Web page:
About Brooklyn Newsstand

Brooklyn Newsstand is a newspaper digitization initiative between Brooklyn Public Library's local history division -- the Brooklyn Collection -- and Newspapers.com.  This partnership gives the public free access to the full run of the Brooklyn Daily Eagle newspaper, which was published from 1841 to 1955. 

Thanks to a grant from the Institute of Museum and Library Sciences, Brooklyn Public Library was able to digitize a microfilmed copy the Eagle from 1841 to 1902 and make those years searchable in the Brooklyn Daily Eagle Online database.  With the second phase of digitization completed by Newspapers.com, using negative microfilm from the Library of Congress, the full breadth of the Eagle, and the history it documented, is now available for general research.  You can learn more about the history of this influential Brooklyn newspaper here.  We will continue to digitize more historic Brooklyn periodicals in the near future, so check back often to see what new resources are on offer.

Using Brooklyn Newsstand

Newspapers.com is typically a subscription-based database, but through our partnership anyone searching the database via the Brooklyn Newsstand website will have free access to our Brooklyn newspapers.  If you want to use some of the advanced features you may be prompted to register with Newspapers.com.  This registration is still free, although it will require you to provide an email address.  You do not need to hold a Brooklyn Public Library card to register with Newspapers.com.  The Brooklyn Newsstand site is currently not available on mobile devices.  As you use Brooklyn Newsstand, you should be aware of the various features offered for saving, clipping, and sharing newspaper content.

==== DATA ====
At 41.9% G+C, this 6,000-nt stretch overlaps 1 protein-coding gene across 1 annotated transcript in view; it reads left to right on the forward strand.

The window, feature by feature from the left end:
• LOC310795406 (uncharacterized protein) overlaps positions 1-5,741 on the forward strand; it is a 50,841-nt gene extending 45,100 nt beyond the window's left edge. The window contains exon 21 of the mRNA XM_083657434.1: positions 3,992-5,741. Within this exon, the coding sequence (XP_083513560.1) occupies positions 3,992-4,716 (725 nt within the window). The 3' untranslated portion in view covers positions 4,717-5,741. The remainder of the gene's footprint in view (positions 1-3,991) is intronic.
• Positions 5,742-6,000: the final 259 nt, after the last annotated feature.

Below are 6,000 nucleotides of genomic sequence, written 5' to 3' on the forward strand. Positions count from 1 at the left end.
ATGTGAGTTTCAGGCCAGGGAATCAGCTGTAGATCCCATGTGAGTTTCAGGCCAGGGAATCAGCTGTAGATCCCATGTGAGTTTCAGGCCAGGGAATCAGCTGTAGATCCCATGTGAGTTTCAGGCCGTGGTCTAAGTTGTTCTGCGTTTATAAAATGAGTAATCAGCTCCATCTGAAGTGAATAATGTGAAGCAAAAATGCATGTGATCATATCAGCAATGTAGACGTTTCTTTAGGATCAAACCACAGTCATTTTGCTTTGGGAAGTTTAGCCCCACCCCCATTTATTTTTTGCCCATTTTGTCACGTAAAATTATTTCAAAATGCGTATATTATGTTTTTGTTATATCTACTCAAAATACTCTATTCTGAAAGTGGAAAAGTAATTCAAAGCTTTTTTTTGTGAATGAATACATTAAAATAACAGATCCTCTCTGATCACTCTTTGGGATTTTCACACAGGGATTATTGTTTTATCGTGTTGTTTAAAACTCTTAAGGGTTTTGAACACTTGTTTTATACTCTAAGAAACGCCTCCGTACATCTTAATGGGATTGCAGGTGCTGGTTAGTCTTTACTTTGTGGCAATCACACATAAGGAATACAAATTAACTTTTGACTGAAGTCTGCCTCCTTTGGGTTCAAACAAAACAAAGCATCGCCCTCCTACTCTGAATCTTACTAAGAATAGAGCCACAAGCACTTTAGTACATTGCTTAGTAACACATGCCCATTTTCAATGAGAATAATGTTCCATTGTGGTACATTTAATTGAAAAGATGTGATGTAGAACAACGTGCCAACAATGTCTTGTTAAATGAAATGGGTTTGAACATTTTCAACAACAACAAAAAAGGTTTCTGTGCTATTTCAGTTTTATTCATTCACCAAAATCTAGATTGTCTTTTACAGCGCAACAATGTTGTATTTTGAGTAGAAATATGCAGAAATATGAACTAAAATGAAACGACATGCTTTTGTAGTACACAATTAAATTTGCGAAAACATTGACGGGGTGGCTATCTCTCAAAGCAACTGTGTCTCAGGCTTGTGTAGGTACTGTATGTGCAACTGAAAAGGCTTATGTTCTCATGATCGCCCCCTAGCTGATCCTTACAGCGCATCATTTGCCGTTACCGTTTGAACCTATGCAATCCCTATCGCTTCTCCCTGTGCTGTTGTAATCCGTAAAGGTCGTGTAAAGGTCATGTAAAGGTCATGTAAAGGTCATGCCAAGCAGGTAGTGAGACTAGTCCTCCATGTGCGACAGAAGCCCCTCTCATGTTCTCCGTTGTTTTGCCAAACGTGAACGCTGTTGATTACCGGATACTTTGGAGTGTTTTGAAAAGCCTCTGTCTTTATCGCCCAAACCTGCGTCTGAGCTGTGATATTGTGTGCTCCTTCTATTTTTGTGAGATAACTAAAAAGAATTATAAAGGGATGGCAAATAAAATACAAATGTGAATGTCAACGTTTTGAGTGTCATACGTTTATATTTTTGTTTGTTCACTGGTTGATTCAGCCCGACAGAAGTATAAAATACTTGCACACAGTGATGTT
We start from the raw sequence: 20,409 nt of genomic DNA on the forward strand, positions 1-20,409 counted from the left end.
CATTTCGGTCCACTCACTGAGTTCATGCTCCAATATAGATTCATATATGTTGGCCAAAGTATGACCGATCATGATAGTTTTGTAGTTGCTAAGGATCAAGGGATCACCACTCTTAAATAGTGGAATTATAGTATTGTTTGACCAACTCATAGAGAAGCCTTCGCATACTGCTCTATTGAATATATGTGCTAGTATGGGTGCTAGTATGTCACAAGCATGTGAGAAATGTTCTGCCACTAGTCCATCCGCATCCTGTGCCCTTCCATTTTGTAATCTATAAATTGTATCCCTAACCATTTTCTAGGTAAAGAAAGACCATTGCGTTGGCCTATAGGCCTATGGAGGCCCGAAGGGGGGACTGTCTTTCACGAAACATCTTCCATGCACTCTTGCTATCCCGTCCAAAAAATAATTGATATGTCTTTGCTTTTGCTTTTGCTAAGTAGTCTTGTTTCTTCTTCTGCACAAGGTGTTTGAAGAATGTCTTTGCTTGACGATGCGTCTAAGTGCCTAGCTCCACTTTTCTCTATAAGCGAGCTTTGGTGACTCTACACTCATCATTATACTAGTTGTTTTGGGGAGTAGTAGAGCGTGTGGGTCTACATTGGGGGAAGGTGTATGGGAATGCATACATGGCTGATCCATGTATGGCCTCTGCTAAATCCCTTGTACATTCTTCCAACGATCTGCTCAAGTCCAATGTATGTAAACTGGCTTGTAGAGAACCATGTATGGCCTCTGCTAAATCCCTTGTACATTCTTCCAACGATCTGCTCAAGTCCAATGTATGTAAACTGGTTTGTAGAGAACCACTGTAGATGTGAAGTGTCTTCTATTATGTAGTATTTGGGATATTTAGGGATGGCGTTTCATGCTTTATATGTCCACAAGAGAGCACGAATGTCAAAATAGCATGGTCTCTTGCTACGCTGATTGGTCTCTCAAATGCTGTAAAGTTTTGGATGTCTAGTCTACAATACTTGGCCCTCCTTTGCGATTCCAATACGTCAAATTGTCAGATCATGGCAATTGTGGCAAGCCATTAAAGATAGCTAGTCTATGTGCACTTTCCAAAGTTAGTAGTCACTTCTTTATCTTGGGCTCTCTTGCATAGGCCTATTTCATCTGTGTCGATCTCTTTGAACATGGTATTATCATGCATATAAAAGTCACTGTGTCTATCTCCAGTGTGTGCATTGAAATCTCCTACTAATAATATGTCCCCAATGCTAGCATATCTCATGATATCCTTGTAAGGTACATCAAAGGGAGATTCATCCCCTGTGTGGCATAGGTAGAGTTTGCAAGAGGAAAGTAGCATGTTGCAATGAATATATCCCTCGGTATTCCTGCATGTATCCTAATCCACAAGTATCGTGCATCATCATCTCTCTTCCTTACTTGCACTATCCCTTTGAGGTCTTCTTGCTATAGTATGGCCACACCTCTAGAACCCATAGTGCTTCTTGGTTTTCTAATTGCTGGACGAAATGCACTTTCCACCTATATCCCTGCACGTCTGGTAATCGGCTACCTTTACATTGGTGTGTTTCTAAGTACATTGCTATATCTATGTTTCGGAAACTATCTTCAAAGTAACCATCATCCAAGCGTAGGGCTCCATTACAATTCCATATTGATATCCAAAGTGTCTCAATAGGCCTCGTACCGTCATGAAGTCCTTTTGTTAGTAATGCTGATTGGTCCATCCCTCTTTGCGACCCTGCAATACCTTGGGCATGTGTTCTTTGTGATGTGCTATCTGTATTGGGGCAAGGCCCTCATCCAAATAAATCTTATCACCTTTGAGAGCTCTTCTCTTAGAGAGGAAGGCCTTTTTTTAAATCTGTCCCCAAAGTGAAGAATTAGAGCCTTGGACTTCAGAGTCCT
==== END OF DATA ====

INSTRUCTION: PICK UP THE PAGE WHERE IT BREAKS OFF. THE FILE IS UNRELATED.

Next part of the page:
• Print/Save -- you can click this link to either print or save any page of the newspaper you're viewing.  You will be prompted to choose to print/save the entire page or a portion. 

 

  • Share -- this allows you to share the page you're looking at with others.  You do not need to create an account with Newspapers.com to share, although you may be prompted to sign in with whatever social media login you choose.

 

  • Clip -- by clipping a portion of the page, you are saving it on the Newspapers.com site.  This is useful if you're doing in-depth research and want to organize your work.  To make clippings, you'll need to create a free account with Newspapers.com.  You will not be charged to use the site, although you may choose to subscribe to Newspapers.com if you want access to papers outside of Brooklyn. 

You should know that unless you edit your Account settings to keep your clippings to yourself, they will be visible to other users on the site. You can edit these by clicking on the drop-down arrow next to your name, once you're signed in.

 

  • Save to Ancestry -- Newspapers.com is a subsidiary of the genealogy website Ancestry.com.  If you choose to "Save to Ancestry" you will be prompted to register with that site as well.  You will be able to access some but not all of the resources on Ancestry.com, as this is a subscription site.   The library does offer free access to the Ancestry.com database in the Brooklyn Collection.